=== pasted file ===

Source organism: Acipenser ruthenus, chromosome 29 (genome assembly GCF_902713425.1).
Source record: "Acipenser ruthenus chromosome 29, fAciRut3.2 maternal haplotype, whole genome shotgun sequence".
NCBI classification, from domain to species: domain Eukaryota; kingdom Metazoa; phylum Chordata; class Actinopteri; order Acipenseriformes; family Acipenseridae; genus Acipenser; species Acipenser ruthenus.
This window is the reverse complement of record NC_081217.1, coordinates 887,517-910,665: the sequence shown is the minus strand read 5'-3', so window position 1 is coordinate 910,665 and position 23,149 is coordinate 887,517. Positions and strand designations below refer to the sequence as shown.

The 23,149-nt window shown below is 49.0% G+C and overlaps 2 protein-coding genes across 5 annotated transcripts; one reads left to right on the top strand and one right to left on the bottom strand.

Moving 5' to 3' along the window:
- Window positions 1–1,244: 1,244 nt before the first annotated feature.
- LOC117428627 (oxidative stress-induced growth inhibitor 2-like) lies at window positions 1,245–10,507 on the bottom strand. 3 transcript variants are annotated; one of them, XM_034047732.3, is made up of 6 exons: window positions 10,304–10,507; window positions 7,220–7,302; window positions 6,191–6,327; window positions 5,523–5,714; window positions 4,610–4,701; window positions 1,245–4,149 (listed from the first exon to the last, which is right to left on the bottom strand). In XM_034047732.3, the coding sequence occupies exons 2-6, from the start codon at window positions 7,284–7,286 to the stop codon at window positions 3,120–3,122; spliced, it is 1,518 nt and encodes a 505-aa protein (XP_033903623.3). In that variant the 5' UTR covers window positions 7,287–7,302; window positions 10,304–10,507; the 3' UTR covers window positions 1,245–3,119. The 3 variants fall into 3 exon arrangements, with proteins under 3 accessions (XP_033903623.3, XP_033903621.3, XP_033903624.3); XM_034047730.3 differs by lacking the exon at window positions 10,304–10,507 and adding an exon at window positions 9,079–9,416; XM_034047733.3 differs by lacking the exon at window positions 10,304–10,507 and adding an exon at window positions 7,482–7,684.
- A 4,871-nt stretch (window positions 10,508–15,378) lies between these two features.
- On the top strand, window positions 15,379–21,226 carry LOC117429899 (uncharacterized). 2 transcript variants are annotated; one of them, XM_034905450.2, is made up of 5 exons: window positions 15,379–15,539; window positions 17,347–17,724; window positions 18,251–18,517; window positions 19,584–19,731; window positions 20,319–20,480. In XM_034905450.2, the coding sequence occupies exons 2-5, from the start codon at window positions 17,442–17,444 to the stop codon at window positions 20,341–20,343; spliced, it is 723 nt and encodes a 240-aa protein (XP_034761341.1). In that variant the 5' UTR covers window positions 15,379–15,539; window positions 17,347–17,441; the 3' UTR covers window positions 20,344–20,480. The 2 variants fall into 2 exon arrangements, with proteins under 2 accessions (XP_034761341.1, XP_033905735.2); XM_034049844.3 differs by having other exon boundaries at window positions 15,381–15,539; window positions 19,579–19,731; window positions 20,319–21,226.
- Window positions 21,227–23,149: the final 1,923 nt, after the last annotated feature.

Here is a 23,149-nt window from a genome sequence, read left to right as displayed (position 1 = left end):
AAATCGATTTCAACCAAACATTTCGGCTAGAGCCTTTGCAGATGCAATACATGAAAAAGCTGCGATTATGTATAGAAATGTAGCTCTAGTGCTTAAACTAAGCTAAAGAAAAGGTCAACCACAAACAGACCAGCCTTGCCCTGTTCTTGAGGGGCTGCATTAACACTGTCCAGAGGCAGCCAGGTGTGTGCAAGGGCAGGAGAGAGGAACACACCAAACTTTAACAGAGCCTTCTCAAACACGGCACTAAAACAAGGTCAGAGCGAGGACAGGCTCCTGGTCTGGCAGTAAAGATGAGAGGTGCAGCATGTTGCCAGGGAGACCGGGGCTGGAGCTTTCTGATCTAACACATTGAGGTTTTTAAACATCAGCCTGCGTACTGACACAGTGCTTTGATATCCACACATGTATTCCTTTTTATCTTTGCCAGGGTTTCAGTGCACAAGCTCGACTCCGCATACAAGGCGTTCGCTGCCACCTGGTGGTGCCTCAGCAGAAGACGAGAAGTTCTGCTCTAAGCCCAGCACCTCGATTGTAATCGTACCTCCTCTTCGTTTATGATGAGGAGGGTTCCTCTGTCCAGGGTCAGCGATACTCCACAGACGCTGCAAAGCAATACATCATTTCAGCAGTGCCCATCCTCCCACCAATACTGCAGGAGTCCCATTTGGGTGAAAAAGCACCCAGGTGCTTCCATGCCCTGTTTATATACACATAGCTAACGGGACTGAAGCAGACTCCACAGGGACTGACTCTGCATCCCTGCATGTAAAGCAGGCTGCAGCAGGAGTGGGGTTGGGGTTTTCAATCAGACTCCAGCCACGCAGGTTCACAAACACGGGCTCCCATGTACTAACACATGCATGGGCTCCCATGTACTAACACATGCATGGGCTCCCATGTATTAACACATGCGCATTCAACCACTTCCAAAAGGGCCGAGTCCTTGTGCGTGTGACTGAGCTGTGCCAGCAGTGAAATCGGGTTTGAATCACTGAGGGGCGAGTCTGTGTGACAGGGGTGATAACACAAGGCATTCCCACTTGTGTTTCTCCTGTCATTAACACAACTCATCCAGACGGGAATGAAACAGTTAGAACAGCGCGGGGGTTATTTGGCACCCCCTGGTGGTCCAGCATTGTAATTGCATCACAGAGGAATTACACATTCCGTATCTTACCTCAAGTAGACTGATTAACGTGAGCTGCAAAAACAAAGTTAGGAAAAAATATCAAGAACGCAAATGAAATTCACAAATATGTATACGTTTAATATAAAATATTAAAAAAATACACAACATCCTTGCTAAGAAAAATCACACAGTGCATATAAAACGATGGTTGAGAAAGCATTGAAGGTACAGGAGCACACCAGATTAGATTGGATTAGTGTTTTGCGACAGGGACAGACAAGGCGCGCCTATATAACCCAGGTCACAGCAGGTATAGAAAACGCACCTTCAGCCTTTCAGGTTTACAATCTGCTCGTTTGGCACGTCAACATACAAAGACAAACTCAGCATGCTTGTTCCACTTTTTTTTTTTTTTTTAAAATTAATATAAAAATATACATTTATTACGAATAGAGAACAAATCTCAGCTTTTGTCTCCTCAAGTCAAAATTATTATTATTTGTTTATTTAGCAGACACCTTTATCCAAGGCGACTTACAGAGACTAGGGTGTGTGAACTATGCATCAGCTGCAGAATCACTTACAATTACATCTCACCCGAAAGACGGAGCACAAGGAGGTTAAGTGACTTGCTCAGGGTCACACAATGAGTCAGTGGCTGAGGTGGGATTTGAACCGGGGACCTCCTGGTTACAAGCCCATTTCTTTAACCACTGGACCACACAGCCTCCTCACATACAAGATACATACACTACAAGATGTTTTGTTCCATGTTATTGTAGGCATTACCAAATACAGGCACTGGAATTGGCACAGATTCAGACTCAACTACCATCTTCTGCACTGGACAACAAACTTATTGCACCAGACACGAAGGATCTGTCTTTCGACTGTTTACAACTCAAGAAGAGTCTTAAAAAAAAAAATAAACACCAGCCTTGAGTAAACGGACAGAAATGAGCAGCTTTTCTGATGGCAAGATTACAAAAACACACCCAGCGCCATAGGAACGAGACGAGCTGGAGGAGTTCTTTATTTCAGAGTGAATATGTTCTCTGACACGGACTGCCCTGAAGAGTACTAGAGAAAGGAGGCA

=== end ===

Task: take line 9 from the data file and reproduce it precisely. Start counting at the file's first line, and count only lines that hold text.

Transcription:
- A 4,871-nt stretch (window positions 10,508–15,378) lies between these two features.